With an increase in foreign students, Japanese kindergartens are struggling to adapt to changing Japan.
“You see a lot of foreigners around here lately” is something that until even just a few years ago, you wouldn’t have heard very very often.
But things are changing as some Japanese children find themselves a minority in kindergarten.
Japanese are the minority?!
In one Tokyo kindergarten, these words are becoming the norm as the number of non-Japanese students has risen from 0% to a whopping 60% in recent years.
Many parents think this is a great chance to have their children experience multiculturalism, However, for kindergarten staff, many problems are arising as they struggle to keep up with the changing times.
How do I explain Nanban Udon in English?!
One such problem for kindergartens struggling with the increase of foreign students (and parents) is communication. While many parents can speak to some extent, many still can’t read difficult Japanese characters.
In an attempt to prevent any incidents relating to food-based allergies, one kindergarten has written up a thorough menu and list of ingredients. The list, full of difficult to read Japanese characters is of little use to the parents who can’t read Japanese.
To make things harder, many of the ingredients don’t have proper English equivalents, making it very difficult for someone who doesn’t have a good understanding of English to translate such an important document.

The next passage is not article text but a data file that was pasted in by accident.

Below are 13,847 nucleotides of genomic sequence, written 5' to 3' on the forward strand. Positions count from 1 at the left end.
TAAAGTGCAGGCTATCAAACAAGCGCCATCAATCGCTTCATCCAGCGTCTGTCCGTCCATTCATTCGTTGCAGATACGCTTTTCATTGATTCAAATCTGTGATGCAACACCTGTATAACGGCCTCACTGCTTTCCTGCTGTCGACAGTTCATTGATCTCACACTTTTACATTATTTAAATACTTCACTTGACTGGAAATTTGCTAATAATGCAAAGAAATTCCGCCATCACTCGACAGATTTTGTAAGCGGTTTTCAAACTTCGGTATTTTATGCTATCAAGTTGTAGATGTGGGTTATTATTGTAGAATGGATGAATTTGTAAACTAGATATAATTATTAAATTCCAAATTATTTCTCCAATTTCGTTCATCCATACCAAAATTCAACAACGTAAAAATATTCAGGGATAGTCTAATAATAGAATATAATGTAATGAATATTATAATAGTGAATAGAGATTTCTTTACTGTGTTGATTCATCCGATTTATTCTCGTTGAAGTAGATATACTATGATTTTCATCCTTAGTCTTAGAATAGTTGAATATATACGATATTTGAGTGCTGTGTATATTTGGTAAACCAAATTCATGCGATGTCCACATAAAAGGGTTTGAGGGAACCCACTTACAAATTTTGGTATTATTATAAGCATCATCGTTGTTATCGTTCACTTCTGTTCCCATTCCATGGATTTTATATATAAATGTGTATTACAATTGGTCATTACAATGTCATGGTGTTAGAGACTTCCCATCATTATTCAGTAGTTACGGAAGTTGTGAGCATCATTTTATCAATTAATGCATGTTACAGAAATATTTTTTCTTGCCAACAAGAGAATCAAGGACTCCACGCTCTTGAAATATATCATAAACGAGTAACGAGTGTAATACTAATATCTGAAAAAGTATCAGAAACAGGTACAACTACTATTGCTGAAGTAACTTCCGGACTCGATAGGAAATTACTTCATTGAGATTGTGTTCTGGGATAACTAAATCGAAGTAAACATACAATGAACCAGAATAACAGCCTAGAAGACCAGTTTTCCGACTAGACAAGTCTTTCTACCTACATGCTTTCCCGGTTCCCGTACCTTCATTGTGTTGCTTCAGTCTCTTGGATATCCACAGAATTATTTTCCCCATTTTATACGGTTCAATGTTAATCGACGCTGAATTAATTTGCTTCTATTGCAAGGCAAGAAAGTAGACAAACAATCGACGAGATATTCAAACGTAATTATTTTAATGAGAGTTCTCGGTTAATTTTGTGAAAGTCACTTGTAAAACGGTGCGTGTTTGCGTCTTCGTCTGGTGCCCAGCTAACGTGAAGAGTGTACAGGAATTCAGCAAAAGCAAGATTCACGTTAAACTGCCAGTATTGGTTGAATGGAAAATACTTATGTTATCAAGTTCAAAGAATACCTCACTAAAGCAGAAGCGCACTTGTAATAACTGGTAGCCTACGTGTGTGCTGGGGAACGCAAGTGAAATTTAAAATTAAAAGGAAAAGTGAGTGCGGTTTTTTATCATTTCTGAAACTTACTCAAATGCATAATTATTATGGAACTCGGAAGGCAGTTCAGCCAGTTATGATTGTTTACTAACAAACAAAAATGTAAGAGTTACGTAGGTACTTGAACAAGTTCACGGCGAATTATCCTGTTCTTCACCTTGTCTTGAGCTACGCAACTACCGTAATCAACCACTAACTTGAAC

In the end, the completed translation of the menu still lacks detail as words such as ‘nanban udon’ simply becomes ‘noodles’, while some ingredients had to be left in Japanese.
Parents and staff equally worried.
Of course, it’s not just the staff who are struggling, but the parents, too.
One Nepalese student had to go home early due to being unwell. The staff struggled to fill in the report card to explain the details in a way the parent would understand.
With broken English and sections left blank, this will surely make any parent uneasy. It’s important for a parent to understand how much their child slept, ate, and behaved while they spent their time apart.
Many kindergarten teachers simply don’t have the English language skills to do this.
How should Japanese schools cope with the rise of foreign students?
It’s a very difficult situation and there is no immediate answer. It’s clear to me that the responsibility shouldn’t fall completely on the kindergarten, and action should be taken by the government, too. As the number of Japanese children continues to decrease and the number of foreigners increases, there’s no doubt that problems like this will continue to arise in the near future.